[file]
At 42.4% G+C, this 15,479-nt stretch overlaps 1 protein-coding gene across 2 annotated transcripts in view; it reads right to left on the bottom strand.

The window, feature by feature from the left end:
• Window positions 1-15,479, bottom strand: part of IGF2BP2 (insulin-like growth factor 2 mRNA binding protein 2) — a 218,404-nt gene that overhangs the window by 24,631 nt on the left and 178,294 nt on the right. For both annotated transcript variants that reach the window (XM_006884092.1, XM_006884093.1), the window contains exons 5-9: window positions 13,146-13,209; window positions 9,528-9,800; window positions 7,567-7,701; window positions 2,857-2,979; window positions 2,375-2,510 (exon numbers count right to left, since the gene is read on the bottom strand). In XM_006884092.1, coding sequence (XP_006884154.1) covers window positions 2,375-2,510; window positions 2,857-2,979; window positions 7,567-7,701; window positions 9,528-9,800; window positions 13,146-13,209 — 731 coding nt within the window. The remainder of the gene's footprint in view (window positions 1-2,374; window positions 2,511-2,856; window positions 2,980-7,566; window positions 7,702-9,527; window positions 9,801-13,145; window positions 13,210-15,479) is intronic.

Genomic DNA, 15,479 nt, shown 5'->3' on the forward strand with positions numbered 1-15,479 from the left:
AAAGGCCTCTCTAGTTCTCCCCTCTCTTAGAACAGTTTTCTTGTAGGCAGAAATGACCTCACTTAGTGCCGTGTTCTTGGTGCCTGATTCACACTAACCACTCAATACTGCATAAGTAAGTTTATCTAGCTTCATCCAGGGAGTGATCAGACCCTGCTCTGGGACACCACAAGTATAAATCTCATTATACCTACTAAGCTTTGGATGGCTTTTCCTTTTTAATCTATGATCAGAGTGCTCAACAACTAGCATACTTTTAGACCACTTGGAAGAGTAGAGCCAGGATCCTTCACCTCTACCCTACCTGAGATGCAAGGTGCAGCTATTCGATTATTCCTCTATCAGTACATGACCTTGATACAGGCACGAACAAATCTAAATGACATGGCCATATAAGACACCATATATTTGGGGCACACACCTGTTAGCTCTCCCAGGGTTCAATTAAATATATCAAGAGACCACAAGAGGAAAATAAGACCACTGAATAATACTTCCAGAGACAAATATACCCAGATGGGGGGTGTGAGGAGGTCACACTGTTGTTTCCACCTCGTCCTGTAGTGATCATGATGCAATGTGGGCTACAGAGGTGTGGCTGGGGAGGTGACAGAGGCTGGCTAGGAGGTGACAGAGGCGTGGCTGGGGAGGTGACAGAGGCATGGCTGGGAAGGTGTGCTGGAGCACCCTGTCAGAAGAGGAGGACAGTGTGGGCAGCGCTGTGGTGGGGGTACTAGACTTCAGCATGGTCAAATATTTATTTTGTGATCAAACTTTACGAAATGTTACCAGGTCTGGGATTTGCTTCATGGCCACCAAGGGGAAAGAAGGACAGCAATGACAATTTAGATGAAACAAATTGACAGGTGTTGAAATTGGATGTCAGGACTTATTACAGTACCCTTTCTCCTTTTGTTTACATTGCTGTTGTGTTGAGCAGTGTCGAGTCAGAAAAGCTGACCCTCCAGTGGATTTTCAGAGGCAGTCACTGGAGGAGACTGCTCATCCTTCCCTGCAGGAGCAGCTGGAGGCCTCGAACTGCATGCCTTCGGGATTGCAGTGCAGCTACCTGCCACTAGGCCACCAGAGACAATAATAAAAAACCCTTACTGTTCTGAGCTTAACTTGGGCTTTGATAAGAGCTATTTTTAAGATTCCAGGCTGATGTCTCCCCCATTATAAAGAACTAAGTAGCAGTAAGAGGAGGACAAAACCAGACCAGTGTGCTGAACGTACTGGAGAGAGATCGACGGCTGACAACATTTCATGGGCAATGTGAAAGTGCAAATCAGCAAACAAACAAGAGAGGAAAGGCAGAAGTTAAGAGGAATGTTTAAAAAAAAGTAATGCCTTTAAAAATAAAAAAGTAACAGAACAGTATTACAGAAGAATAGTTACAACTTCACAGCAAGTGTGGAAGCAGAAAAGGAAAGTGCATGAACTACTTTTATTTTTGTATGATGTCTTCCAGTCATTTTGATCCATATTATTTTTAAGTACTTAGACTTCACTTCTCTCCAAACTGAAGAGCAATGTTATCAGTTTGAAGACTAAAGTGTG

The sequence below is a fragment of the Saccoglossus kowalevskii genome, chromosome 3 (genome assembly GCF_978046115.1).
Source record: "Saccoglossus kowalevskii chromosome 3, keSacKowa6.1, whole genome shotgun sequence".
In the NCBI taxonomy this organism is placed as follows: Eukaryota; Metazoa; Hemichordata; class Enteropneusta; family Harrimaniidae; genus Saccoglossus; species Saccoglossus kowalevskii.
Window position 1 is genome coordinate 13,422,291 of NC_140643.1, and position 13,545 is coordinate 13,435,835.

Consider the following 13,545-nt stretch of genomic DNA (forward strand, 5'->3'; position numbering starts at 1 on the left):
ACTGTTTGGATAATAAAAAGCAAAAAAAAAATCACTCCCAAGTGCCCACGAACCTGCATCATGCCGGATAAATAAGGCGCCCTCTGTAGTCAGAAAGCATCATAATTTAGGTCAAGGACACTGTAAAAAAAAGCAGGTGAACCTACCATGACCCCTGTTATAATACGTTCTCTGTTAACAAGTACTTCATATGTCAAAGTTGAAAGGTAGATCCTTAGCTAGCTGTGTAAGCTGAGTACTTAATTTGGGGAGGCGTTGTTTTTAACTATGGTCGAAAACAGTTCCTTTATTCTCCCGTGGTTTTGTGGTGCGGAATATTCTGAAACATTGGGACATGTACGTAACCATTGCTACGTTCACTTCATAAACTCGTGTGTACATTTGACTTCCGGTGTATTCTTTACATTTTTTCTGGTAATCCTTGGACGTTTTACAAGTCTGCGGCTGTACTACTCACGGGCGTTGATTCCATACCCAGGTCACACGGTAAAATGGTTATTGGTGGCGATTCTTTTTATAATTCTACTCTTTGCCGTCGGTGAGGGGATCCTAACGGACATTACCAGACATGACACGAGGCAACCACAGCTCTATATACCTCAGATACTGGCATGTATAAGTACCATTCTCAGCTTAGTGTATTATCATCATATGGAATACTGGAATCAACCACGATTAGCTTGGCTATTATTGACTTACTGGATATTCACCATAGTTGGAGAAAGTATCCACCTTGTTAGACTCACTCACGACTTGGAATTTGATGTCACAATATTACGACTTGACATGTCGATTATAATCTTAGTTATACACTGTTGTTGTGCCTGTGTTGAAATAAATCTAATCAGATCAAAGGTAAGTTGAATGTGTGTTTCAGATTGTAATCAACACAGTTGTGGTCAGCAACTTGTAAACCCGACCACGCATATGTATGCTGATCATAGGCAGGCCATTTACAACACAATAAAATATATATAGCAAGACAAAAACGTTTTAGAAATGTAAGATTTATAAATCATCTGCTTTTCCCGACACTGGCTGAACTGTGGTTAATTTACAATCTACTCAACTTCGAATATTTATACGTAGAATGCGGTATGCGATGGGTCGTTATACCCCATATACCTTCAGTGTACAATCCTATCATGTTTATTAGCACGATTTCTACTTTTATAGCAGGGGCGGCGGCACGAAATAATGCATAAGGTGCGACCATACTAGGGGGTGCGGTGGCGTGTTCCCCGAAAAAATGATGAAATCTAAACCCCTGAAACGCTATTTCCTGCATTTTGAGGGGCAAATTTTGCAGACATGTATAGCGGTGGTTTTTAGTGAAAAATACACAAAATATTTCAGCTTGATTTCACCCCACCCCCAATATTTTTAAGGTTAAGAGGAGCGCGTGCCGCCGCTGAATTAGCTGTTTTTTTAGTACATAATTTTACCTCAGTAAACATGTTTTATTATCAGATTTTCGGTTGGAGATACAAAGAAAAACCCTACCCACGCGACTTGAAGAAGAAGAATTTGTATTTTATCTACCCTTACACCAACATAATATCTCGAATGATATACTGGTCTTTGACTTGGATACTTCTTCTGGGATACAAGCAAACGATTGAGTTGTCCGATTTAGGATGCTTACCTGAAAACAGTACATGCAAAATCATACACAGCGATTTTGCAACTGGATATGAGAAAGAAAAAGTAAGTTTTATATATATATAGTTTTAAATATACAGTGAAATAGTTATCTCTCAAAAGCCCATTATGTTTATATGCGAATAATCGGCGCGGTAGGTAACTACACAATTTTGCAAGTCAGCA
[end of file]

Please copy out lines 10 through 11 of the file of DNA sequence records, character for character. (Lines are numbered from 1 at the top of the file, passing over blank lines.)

Consider the following 13,545-nt stretch of genomic DNA (forward strand, 5'->3'; position numbering starts at 1 on the left):
ACTGTTTGGATAATAAAAAGCAAAAAAAAAATCACTCCCAAGTGCCCACGAACCTGCATCATGCCGGATAAATAAGGCGCCCTCTGTAGTCAGAAAGCATCATAATTTAGGTCAAGGACACTGTAAAAAAAAGCAGGTGAACCTACCATGACCCCTGTTATAATACGTTCTCTGTTAACAAGTACTTCATATGTCAAAGTTGAAAGGTAGATCCTTAGCTAGCTGTGTAAGCTGAGTACTTAATTTGGGGAGGCGTTGTTTTTAACTATGGTCGAAAACAGTTCCTTTATTCTCCCGTGGTTTTGTGGTGCGGAATATTCTGAAACATTGGGACATGTACGTAACCATTGCTACGTTCACTTCATAAACTCGTGTGTACATTTGACTTCCGGTGTATTCTTTACATTTTTTCTGGTAATCCTTGGACGTTTTACAAGTCTGCGGCTGTACTACTCACGGGCGTTGATTCCATACCCAGGTCACACGGTAAAATGGTTATTGGTGGCGATTCTTTTTATAATTCTACTCTTTGCCGTCGGTGAGGGGATCCTAACGGACATTACCAGACATGACACGAGGCAACCACAGCTCTATATACCTCAGATACTGGCATGTATAAGTACCATTCTCAGCTTAGTGTATTATCATCATATGGAATACTGGAATCAACCACGATTAGCTTGGCTATTATTGACTTACTGGATATTCACCATAGTTGGAGAAAGTATCCACCTTGTTAGACTCACTCACGACTTGGAATTTGATGTCACAATATTACGACTTGACATGTCGATTATAATCTTAGTTATACACTGTTGTTGTGCCTGTGTTGAAATAAATCTAATCAGATCAAAGGTAAGTTGAATGTGTGTTTCAGATTGTAATCAACACAGTTGTGGTCAGCAACTTGTAAACCCGACCACGCATATGTATGCTGATCATAGGCAGGCCATTTACAACACAATAAAATATATATAGCAAGACAAAAACGTTTTAGAAATGTAAGATTTATAAATCATCTGCTTTTCCCGACACTGGCTGAACTGTGGTTAATTTACAATCTACTCAACTTCGAATATTTATACGTAGAATGCGGTATGCGATGGGTCGTTATACCCCATATACCTTCAGTGTACAATCCTATCATGTTTATTAGCACGATTTCTACTTTTATAGCAGGGGCGGCGGCACGAAATAATGCATAAGGTGCGACCATACTAGGGGGTGCGGTGGCGTGTTCCCCGAAAAAATGATGAAATCTAAACCCCTGAAACGCTATTTCCTGCATTTTGAGGGGCAAATTTTGCAGACATGTATAGCGGTGGTTTTTAGTGAAAAATACACAAAATATTTCAGCTTGATTTCACCCCACCCCCAATATTTTTAAGGTTAAGAGGAGCGCGTGCCGCCGCTGAATTAGCTGTTTTTTTAGTACATAATTTTACCTCAGTAAACATGTTTTATTATCAGATTTTCGGTTGGAGATACAAAGAAAAACCCTACCCACGCGACTTGAAGAAGAAGAATTTGTATTTTATCTACCCTTACACCAACATAATATCTCGAATGATATACTGGTCTTTGACTTGGATACTTCTTCTGGGATACAAGCAAACGATTGAGTTGTCCGATTTAGGATGCTTACCTGAAAACAGTACATGCAAAATCATACACAGCGATTTTGCAACTGGATATGAGAAAGAAAAAGTAAGTTTTATATATATATAGTTTTAAATATACAGTGAAATAGTTATCTCTCAAAAGCCCATTATGTTTATATGCGAATAATCGGCGCGGTAGGTAACTACACAATTTTGCAAGTCAGCA